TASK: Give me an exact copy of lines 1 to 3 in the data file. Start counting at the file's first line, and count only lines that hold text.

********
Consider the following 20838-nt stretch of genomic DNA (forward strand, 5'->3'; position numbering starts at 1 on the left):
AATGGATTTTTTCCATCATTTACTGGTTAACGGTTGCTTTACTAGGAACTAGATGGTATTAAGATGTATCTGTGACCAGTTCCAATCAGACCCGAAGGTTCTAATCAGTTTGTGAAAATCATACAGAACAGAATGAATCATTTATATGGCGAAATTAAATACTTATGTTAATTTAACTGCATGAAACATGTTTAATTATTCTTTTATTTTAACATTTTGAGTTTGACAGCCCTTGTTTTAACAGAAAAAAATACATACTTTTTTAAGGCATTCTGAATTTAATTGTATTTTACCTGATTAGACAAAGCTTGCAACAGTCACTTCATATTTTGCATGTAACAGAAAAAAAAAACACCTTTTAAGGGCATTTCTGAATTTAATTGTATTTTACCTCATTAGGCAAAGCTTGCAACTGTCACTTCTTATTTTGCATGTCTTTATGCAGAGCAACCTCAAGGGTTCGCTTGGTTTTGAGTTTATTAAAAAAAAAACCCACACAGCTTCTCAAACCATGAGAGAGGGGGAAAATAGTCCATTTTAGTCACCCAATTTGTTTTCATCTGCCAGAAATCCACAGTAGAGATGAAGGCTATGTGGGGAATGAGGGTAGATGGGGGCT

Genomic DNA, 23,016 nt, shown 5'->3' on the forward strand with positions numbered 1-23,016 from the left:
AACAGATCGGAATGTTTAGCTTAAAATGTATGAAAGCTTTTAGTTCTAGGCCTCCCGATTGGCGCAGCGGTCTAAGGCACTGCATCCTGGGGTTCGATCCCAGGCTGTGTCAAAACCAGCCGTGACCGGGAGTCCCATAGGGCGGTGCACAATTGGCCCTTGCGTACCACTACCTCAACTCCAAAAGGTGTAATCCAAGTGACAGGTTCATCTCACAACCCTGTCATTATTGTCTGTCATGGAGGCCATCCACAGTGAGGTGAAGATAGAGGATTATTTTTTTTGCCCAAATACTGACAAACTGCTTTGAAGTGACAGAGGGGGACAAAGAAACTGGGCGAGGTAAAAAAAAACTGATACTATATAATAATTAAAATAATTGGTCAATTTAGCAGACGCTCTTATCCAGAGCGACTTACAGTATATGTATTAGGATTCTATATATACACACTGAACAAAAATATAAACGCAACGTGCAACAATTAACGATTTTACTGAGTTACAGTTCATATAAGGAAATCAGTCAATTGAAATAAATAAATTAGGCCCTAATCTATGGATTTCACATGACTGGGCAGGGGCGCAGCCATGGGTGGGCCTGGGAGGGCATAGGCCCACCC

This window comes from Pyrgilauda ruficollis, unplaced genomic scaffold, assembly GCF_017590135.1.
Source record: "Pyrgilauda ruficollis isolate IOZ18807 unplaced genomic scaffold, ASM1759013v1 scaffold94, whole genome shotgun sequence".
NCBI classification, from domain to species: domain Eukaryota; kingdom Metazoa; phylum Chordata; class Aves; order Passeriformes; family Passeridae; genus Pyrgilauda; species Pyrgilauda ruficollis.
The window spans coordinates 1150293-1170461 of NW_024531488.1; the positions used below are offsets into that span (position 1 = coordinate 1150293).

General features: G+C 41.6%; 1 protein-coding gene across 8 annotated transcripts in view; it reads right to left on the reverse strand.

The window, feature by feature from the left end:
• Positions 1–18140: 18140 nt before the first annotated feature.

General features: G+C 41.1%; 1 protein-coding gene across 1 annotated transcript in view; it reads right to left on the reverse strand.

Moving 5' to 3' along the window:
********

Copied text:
Consider the following 20838-nt stretch of genomic DNA (forward strand, 5'->3'; position numbering starts at 1 on the left):
AATGGATTTTTTCCATCATTTACTGGTTAACGGTTGCTTTACTAGGAACTAGATGGTATTAAGATGTATCTGTGACCAGTTCCAATCAGACCCGAAGGTTCTAATCAGTTTGTGAAAATCATACAGAACAGAATGAATCATTTATATGGCGAAATTAAATACTTATGTTAATTTAACTGCATGAAACATGTTTAATTATTCTTTTATTTTAACATTTTGAGTTTGACAGCCCTTGTTTTAACAGAAAAAAATACATACTTTTTTAAGGCATTCTGAATTTAATTGTATTTTACCTGATTAGACAAAGCTTGCAACAGTCACTTCATATTTTGCATGTAACAGAAAAAAAAAACACCTTTTAAGGGCATTTCTGAATTTAATTGTATTTTACCTCATTAGGCAAAGCTTGCAACTGTCACTTCTTATTTTGCATGTCTTTATGCAGAGCAACCTCAAGGGTTCGCTTGGTTTTGAGTTTATTAAAAAAAAAACCCACACAGCTTCTCAAACCATGAGAGAGGGGGAAAATAGTCCATTTTAGTCACCCAATTTGTTTTCATCTGCCAGAAATCCACAGTAGAGATGAAGGCTATGTGGGGAATGAGGGTAGATGGGGGCT

Genomic DNA, 23,016 nt, shown 5'->3' on the forward strand with positions numbered 1-23,016 from the left: